Task-based instruction as an important approach in communicative language teaching
Наширова Ш. Б., Исмоилова М. К. Task-based instruction as an important approach in communicative language teaching // Молодой ученый. 2015. №12. С. 941-942. URL https://moluch.ru/archive/92/20370/ (дата обращения: 23.01.2018).
Task-based instruction, or TBI (also known as task-based teaching), is another methodology that can be regarded as developing from a focus on classroom processes. In the case of TBI, the claim is that language learning will result from creating the right kinds of interactional processes in the classroom, and the best way to create these is to use specially designed instructional tasks. Rather than employ a conventional syllabus, particularly a grammar-based one, advocates of TBI argue that grammar and other dimensions of communicative competence can be developed as a by-product of engaging learners in interactive tasks. Of course, most teachers make use of different kinds of tasks as part of their regular teaching. Task-based instruction, however, makes strong claims for the use of tasks and sees them as the primary unit to be used, both in planning teaching (i.e., in developing a syllabus) and also in classroom teaching.
The notion of task is a somewhat fuzzy one, though various attempts have been made to define it. Some of the key characteristics of a task are the following:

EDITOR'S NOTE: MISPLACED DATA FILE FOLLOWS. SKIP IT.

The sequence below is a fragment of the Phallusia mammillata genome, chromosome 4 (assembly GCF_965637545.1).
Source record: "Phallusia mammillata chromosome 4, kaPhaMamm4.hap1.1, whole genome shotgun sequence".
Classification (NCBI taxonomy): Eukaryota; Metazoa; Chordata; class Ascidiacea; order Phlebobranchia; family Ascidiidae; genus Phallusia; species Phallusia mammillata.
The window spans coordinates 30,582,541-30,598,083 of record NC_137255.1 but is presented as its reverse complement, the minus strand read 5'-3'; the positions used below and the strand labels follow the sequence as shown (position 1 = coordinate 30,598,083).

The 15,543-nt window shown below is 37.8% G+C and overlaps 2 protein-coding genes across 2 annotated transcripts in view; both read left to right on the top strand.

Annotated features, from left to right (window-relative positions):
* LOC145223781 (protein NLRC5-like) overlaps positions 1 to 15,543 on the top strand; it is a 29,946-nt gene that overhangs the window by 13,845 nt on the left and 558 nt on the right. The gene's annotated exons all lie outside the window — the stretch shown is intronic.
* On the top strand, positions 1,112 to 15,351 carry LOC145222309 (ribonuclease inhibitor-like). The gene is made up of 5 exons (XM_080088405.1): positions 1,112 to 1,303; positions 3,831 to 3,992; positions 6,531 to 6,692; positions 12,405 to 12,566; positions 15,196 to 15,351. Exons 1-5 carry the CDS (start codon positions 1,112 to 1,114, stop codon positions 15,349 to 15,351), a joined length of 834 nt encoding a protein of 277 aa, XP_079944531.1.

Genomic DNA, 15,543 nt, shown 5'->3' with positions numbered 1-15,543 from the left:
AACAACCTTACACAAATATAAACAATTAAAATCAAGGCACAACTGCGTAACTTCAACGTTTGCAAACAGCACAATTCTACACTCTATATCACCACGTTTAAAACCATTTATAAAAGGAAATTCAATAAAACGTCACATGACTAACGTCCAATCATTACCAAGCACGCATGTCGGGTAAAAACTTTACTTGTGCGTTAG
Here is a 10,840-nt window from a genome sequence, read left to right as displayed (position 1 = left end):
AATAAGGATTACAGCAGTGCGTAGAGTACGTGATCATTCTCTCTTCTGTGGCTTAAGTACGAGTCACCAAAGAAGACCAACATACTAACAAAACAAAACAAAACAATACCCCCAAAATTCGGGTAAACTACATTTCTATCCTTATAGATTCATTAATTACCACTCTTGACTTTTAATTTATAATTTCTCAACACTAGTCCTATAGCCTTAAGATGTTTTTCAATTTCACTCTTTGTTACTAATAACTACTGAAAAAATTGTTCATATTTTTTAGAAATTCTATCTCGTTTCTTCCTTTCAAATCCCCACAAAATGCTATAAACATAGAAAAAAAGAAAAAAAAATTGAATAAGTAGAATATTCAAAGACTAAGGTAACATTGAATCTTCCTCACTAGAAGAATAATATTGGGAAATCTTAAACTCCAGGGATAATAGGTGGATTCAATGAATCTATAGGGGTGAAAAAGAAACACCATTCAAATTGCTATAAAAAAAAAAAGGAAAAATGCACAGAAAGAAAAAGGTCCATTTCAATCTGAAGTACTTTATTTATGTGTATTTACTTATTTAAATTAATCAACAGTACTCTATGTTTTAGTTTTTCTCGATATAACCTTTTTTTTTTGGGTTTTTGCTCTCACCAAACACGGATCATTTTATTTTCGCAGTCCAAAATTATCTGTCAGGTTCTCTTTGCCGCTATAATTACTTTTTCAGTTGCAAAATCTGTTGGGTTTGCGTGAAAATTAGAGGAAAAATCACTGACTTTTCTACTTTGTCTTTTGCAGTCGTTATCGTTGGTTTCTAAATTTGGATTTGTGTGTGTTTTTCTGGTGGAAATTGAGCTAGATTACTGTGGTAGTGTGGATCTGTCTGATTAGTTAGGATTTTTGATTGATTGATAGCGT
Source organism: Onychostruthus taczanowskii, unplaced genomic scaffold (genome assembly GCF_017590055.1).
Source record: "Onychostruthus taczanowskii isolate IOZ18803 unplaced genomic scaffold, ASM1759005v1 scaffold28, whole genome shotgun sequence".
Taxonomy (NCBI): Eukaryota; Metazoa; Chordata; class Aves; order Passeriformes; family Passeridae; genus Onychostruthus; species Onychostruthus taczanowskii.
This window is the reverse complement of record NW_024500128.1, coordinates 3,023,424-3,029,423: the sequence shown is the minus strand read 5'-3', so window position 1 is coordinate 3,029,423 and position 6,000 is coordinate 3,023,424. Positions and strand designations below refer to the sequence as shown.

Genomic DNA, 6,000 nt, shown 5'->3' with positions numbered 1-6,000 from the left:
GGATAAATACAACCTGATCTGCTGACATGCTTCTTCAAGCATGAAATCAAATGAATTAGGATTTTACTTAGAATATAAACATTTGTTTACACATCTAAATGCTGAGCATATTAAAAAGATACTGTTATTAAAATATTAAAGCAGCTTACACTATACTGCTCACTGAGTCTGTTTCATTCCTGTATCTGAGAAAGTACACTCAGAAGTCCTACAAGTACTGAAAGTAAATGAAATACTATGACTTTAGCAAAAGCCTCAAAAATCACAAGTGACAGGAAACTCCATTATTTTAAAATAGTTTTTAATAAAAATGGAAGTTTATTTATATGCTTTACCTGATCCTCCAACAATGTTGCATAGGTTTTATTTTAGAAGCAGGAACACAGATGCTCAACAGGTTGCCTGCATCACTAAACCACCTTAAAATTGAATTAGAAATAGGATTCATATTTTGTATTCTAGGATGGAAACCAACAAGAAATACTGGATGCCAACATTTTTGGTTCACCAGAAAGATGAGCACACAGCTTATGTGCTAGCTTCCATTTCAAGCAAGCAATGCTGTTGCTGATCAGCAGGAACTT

- It is something that learners do or carry out using their existing language resources.
- It has an outcome which is not simply linked to learning language, though language acquisition may occur as the learner carries out the task.
- It involves a focus on meaning.
In the case of tasks involving two or more learners, it calls upon the learners’ use of communication strategies and interactional skills.
Many of the activities proposed in the early days of CLT can be described as tasks according to the definition above, i.e., information-gap and information-sharing activities that we find in many course books and ELT materials. From the point of view of TBI, two kinds of tasks can usefully be distinguished:
Pedagogical tasks are specially designed classroom tasks that are intended to require the use of specific interactional strategies and may also require the use of specific types of language (skills, grammar, and vocabulary). A task in which two learners have to try to find the number of differences between two similar pictures is an example of a pedagogical task. The task itself is not something one would normally encounter in the real world. However the interactional processes it requires provides useful input to language development.
Real-world tasks are tasks that reflect real-world uses of language and which might be considered a rehearsal for real-world tasks. A role play in which students’ practice a job interview would be a task of this kind.
Willis (1996) proposes six types of tasks as the basis for TBI:
1. Listing tasks: For example, students might have to make up a list of things they would pack if they were going on a beach vacation.
2. Sorting and ordering: Students work in pairs and make up a list of the most important characteristics of an ideal vacation.
3. Comparing: Students compare ads for two different supermarkets.
4. Problem-solving: Students read a letter to an advice columnist and suggest a solution to the writer’s problems.
5. Sharing personal experience: Students discuss their reactions to an ethical or moral dilemma.
6. Creative tasks: Students prepare plans for redecorating a house.